This is a rather nifty little short film about out-of-this-world technology:
Abiogenesis (Short Film) from Richard Mans on Vimeo.
===|==============/ Keith DeHavelle
Just hours after I wrote of Orbital Sciences’ Antares rocket explosion, Virgin Galactica has suffered a similar fate. But this one has claimed at least one human life so far — the pilot — and the co-pilot is in bad shape. SpaceShipTwo apparently suffered an engine explosion moments after ignition, and after it was dropped from the WhiteKnightTwo mothership. This was the first in-flight explosion for the system, but there is a history here. […]
(In a conversation elsewhere, I responded to complaints about the “NASA rocket” exploding — and to suggestions that this stuff was not new technology and should be easy by now.) It was not, exactly, a NASA rocket. And it was indeed new technology. This was a launch contracted from NASA by Orbital Sciences, who have been having some trouble with their systems. Enough trouble to cause them to change the name of the rocket (from Taurus to Antares, kind of “anti-Taurus”) to avoid bad vibes/publicity/luck. SpaceX is doing rather better, so far. […]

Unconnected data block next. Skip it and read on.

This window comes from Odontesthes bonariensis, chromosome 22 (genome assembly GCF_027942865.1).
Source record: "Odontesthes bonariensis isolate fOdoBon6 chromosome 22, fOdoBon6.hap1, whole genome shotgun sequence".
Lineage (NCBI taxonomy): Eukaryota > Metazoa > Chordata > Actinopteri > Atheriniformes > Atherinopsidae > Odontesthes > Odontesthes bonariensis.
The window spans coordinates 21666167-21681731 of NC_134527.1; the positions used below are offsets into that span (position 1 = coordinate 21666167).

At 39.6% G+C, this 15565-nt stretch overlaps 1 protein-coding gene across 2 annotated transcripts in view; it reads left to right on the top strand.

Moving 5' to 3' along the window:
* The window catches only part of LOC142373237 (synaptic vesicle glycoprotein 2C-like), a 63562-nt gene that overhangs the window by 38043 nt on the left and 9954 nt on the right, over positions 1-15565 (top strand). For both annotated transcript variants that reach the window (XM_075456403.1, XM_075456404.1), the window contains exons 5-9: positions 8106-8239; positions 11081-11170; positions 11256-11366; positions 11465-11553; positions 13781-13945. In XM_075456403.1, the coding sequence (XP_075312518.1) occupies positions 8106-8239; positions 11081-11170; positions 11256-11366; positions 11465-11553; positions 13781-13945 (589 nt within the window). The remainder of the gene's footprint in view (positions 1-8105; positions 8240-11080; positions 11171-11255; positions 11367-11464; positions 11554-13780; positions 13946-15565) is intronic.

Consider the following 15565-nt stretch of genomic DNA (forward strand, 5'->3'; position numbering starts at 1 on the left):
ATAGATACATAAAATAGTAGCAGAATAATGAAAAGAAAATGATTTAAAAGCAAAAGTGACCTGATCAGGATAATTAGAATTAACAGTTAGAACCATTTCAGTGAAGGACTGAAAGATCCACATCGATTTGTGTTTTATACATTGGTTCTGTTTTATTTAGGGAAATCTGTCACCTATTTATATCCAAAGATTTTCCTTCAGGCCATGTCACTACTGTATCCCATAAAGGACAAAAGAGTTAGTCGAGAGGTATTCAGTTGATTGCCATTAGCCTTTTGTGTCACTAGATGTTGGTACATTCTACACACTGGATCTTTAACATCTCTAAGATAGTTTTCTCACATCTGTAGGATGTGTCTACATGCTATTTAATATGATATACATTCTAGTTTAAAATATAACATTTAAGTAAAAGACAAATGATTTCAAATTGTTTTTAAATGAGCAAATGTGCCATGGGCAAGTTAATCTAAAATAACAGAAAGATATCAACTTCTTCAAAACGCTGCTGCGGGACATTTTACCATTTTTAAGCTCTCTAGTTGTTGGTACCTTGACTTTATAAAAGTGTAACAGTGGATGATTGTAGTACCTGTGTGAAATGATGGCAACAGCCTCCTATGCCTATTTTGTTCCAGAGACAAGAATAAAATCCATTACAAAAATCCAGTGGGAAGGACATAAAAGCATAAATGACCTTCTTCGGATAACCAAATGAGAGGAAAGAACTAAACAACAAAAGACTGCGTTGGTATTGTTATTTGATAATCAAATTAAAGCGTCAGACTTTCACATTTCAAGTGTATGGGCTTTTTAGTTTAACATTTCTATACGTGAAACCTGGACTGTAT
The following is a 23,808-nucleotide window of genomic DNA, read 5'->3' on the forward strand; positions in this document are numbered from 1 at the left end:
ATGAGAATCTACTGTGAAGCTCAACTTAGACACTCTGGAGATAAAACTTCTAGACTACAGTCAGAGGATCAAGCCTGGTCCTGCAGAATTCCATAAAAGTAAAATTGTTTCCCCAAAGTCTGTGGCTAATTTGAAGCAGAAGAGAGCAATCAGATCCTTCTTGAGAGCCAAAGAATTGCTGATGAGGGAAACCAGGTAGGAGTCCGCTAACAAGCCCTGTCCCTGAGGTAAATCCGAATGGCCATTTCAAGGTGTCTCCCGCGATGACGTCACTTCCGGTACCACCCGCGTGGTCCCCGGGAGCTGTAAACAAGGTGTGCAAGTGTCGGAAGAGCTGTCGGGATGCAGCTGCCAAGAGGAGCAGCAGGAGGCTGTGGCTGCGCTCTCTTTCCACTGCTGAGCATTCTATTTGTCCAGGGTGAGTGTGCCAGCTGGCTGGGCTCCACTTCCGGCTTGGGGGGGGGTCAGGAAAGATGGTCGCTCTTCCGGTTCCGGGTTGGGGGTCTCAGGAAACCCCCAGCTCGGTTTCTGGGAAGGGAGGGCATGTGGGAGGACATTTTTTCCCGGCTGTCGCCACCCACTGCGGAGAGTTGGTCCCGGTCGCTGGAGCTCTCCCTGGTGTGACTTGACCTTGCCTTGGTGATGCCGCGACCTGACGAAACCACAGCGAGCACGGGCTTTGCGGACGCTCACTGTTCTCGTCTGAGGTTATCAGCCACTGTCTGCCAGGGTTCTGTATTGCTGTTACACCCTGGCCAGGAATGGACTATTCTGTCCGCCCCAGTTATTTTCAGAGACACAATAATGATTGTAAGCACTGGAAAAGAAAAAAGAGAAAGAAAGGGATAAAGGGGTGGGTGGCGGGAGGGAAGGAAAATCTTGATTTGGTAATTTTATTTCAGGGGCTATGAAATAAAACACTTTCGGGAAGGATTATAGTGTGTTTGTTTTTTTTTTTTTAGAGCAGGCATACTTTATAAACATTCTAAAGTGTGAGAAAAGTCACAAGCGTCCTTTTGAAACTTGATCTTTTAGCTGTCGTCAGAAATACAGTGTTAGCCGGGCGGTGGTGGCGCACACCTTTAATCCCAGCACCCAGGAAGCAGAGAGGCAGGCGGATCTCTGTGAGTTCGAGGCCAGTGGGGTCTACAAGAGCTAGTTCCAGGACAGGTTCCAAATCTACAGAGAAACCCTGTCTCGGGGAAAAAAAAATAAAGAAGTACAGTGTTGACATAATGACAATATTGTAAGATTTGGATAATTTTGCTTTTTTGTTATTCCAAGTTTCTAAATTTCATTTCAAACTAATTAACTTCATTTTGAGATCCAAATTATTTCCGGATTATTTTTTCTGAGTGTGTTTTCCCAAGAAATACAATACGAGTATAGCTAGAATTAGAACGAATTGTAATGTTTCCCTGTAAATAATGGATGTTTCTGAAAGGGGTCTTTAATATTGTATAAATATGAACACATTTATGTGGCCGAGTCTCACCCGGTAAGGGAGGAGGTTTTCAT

I was asked yesterday about the “surly bonds of Earth” reference in the post about Neil Armstrong’s death. There is indeed a story behind that and a very unusual young man.
John Gillespie McGee Jr. was born in Shanghai to a US ambassador, thus was American. His initial school was in Shanghai, “The American School” […]
Neil Armstrong, first human to set foot on another world, passed away today.